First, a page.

Relief from the previous week’s selloff and strong economic reports pushed the Loonie on top last week. Let’s see if this week’s catalysts can extend the uptrend!
Retail sales (Aug. 22, 12:30 pm GMT)
Canada’s retail activity accelerated in May 2018, rising by 2.0% after April’s 0.9% decline and when analysts had only expected a 1.1% increase for the month. That’s the best reading in SEVEN months, yo!
This week market geeks expect to see only a 0.3% growth, while the core figure (which excludes volatile items such as auto sales) is only expected to print a 0.1% uptick. What’s up with that?!
While they’re lagging indicators, retail sales releases have affected the Loonie’s intraday price action before. Watch out for significant hits or misses that could tug the Loonie in either direction!
When it’s not taking cues from oil prices, the Loonie tends to take cues from trade-related updates.
Canada is out of the big boys’ table for now as the U.S. and Mexico hammer ink their bilateral papers, but progress in their negotiations is translating to progress for Canada. After all, signs of flexibility are good for Canada’s chances when it gets its one-on-one with the U.S…right?
Last Week’s Price Review
The Loonie is currently at the head of the pack (as of 5:00 pm GMT). And if the Loonie can maintain its ranking, then the Loonie can boast its fourth consecutive week of net wins.
Looking at the chart above, it looks like the Loonie only started to to take directional cues from oil prices on Wednesday. Before that, not so much.
Moreover, the overlay of CAD pairs shows that there was steady buying interest on the Loonie, so much so that the CAD pairs steadily climbed broadly higher from Monday until Tuesday.
The Loonie then reversed course on Wednesday and Thursday, before bolting higher on Friday.
But what caused the Loonie’s steady rise on Monday and Tuesday? Well, nobody really knows since market analysts are either completely silent or merely noted the Loonie’s rise without really pointing to a catalyst.
There was a narrative that the Loonie may have been a beneficiary of relief buying because of the Turkish lira’s recovery. I’m not sold on that explanation, though, since the Loonie didn’t really react much when the lira got crushed last Friday.
However, it is possible that the Loonie may have been enjoying some relief buying, not because of the lira’s recovery, but because tensions between Saudi Arabia and Canada didn’t really escalate.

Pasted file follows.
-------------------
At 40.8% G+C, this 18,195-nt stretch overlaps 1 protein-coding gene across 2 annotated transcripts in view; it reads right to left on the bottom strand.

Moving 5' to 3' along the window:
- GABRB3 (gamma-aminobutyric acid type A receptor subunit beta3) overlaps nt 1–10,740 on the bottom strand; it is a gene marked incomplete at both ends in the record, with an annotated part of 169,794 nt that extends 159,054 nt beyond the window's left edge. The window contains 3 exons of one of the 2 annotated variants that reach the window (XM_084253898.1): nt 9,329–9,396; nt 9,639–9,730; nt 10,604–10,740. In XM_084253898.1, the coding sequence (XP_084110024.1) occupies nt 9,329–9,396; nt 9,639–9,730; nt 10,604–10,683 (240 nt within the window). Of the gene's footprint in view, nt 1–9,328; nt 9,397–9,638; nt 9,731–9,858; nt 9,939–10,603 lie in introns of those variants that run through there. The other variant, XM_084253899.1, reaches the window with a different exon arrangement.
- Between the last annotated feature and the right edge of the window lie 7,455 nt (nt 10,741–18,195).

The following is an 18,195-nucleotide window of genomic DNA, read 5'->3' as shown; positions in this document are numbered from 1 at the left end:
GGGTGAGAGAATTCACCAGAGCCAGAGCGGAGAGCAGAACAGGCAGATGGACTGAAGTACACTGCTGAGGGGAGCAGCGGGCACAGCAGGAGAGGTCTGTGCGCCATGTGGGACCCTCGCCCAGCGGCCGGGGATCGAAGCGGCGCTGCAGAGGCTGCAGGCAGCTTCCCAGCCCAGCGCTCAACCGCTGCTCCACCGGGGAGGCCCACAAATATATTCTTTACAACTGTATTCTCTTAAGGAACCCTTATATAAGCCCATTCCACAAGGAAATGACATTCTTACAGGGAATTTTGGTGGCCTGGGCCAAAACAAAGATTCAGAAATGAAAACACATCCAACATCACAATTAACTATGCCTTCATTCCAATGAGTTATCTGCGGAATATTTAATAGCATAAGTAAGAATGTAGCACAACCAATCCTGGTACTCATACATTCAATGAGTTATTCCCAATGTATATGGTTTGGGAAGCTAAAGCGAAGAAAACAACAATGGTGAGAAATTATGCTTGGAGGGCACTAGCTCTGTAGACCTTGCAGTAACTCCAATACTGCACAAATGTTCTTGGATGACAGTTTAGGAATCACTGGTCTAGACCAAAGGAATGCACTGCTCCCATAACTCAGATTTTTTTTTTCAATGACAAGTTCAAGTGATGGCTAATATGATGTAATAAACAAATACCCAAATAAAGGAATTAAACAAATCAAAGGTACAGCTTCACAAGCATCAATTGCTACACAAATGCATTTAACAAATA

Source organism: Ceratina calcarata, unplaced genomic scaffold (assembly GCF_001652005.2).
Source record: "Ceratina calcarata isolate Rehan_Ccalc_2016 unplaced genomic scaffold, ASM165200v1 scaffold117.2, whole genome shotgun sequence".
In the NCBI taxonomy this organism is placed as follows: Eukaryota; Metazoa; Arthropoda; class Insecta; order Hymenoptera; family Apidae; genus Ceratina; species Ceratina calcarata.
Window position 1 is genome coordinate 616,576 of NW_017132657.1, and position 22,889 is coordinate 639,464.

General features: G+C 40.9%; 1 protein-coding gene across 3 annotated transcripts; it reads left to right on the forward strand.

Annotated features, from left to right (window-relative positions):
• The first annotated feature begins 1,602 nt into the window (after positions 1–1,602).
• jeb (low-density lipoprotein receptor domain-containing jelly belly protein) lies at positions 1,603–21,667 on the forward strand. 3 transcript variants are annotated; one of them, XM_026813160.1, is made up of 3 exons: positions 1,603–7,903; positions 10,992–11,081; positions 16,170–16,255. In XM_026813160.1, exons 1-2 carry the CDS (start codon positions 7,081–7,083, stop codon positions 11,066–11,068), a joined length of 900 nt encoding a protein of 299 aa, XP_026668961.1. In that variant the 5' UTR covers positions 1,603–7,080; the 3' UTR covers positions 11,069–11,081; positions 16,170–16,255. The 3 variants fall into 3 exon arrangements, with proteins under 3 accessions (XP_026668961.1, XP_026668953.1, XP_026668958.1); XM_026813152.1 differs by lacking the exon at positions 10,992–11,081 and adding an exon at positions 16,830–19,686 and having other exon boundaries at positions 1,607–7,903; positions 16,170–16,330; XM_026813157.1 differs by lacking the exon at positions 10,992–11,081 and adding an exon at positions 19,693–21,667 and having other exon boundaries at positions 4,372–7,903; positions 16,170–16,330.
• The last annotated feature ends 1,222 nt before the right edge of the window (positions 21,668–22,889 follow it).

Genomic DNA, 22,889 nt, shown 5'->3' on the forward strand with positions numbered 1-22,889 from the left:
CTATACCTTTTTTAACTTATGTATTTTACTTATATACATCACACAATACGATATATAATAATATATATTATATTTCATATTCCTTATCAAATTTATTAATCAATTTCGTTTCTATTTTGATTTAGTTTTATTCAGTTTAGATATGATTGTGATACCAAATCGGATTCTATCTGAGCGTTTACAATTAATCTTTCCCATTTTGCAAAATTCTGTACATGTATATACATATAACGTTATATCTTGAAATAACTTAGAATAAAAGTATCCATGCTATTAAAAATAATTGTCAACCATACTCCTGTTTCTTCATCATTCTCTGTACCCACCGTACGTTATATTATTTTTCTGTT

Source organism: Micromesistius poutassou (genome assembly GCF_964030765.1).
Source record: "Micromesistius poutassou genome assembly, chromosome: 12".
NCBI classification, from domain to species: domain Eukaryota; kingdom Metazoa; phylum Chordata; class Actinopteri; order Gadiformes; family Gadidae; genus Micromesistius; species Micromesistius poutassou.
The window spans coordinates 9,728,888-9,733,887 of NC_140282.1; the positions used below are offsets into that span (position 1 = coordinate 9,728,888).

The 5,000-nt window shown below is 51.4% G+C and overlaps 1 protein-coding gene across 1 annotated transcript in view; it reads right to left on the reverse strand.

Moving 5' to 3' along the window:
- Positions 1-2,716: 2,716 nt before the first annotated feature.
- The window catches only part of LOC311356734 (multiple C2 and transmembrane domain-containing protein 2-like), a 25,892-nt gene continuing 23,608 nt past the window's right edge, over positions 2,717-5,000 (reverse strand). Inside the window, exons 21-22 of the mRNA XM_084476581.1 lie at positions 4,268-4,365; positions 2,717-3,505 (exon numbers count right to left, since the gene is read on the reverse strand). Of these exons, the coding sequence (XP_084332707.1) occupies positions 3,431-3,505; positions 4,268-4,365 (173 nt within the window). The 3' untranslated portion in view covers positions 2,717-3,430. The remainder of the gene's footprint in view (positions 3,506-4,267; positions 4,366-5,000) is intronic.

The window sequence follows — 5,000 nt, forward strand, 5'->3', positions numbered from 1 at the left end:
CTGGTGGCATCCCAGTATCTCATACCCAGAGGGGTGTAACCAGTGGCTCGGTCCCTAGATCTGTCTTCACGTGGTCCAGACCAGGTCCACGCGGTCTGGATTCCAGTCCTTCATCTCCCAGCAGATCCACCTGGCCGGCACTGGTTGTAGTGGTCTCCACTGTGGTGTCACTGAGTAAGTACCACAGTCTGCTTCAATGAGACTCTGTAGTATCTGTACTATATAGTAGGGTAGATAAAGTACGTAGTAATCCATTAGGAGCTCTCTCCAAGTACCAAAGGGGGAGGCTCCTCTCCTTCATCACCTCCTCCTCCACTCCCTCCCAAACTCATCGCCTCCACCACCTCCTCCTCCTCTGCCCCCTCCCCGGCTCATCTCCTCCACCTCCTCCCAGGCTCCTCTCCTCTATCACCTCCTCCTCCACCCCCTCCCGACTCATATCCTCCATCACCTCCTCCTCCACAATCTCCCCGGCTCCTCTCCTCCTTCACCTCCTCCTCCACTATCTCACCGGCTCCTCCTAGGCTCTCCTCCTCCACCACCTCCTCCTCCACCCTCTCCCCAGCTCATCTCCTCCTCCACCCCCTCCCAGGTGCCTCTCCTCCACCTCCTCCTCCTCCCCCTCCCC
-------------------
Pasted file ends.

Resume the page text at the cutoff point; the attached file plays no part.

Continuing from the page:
It’s also possible that this tweet from Trump over the weekend may have been seen as a positive sign for NAFTA since Trump is saying here that a “Deal with Mexico is coming along nicely,” which means that it would soon be Canada’s turn to hammer out a deal.
Deal with Mexico is coming along nicely. Autoworkers and farmers must be taken care of or there will be no deal. New President of Mexico has been an absolute gentleman. Canada must wait. Their Tariffs and Trade Barriers are far too high. Will tax cars if we can’t make a deal!
— Donald J. Trump (@realDonaldTrump) August 10, 2018
It’s even possible that some market players were hoping against hope that Canada will get a chance to finally join NAFTA talks. After all, I noted in last week’s recap that Mexican Economy Minister Ildefonso Guajardo said Canada could “possibly” start joining NAFTA talks this week.
In any case, a catalysts did finally appear during Tuesday’s U.S. session, since Canadian Finance Minister Bill Morneau was speaking on Tuesday and he tried to reassure Canadian business leaders by saying that he is “cautiously optimistic” that a deal can be hammered out soon. However, Morneau was also quick to add that “there is more work to be done.”
Still, Morneau’s overall message was reassuring, which is likely why the Loonie’s rise actually accelerated even as oil prices slumped.
The Loonie’s rally would finally stall on Wednesday, though, and it looks like the Loonie was tracking oil prices again.
Oil eventually found support and was tilting upward by Thursday. However, most CAD pairs continued to encounter sellers and were drifting slightly but broadly lower. And according to market analysts, the Loonie was feeling some bearish pressure because of an unexpected delay for the Keystone XL pipeline.
No worries, though, since Canada’s CPI report surprised to the upside on Friday, which caused the Loonie to spurt higher. This final bullish infusion even allowed the Loonie to steal first place from the Kiwi.
As for details, the CPI report showed that Canada’s headline CPI increased by 0.5% month-on-month, easily beating expectations for a softer 0.1% rise. The year-on-year reading is even more impressive since it came in at a very solid 3.0%, which is much better than the 2.5% consensus, as well as the best annual reading since September 2011. And quite naturally, odds for a BOC rate hike next month increased from 20% to 30%, market analysts say.